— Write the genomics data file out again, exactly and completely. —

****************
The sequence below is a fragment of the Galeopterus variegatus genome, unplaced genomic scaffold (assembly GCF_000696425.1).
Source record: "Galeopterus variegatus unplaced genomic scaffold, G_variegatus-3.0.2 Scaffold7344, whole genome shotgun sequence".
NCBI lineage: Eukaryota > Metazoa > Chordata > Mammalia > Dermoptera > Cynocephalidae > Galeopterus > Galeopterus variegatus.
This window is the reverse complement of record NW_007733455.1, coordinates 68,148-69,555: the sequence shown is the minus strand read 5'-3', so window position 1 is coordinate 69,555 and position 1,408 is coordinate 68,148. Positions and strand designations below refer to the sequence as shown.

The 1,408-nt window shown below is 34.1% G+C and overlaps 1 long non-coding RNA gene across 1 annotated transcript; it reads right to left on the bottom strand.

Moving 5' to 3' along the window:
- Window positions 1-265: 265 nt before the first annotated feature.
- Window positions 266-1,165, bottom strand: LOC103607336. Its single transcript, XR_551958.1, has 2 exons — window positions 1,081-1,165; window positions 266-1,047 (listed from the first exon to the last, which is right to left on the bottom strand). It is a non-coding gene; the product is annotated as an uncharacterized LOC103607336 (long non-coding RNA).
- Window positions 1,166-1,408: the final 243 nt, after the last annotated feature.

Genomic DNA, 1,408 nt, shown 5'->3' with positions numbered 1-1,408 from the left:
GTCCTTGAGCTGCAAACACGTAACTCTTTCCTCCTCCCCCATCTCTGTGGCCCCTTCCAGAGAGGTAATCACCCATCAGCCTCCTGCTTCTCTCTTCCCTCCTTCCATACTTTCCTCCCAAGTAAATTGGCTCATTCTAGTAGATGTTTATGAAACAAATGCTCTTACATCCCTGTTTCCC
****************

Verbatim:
The sequence below is a fragment of the Galeopterus variegatus genome, unplaced genomic scaffold (assembly GCF_000696425.1).
Source record: "Galeopterus variegatus unplaced genomic scaffold, G_variegatus-3.0.2 Scaffold7344, whole genome shotgun sequence".
NCBI lineage: Eukaryota > Metazoa > Chordata > Mammalia > Dermoptera > Cynocephalidae > Galeopterus > Galeopterus variegatus.
This window is the reverse complement of record NW_007733455.1, coordinates 68,148-69,555: the sequence shown is the minus strand read 5'-3', so window position 1 is coordinate 69,555 and position 1,408 is coordinate 68,148. Positions and strand designations below refer to the sequence as shown.

The 1,408-nt window shown below is 34.1% G+C and overlaps 1 long non-coding RNA gene across 1 annotated transcript; it reads right to left on the bottom strand.

Moving 5' to 3' along the window:
- Window positions 1-265: 265 nt before the first annotated feature.
- Window positions 266-1,165, bottom strand: LOC103607336. Its single transcript, XR_551958.1, has 2 exons — window positions 1,081-1,165; window positions 266-1,047 (listed from the first exon to the last, which is right to left on the bottom strand). It is a non-coding gene; the product is annotated as an uncharacterized LOC103607336 (long non-coding RNA).
- Window positions 1,166-1,408: the final 243 nt, after the last annotated feature.

Genomic DNA, 1,408 nt, shown 5'->3' with positions numbered 1-1,408 from the left:
GTCCTTGAGCTGCAAACACGTAACTCTTTCCTCCTCCCCCATCTCTGTGGCCCCTTCCAGAGAGGTAATCACCCATCAGCCTCCTGCTTCTCTCTTCCCTCCTTCCATACTTTCCTCCCAAGTAAATTGGCTCATTCTAGTAGATGTTTATGAAACAAATGCTCTTACATCCCTGTTTCCC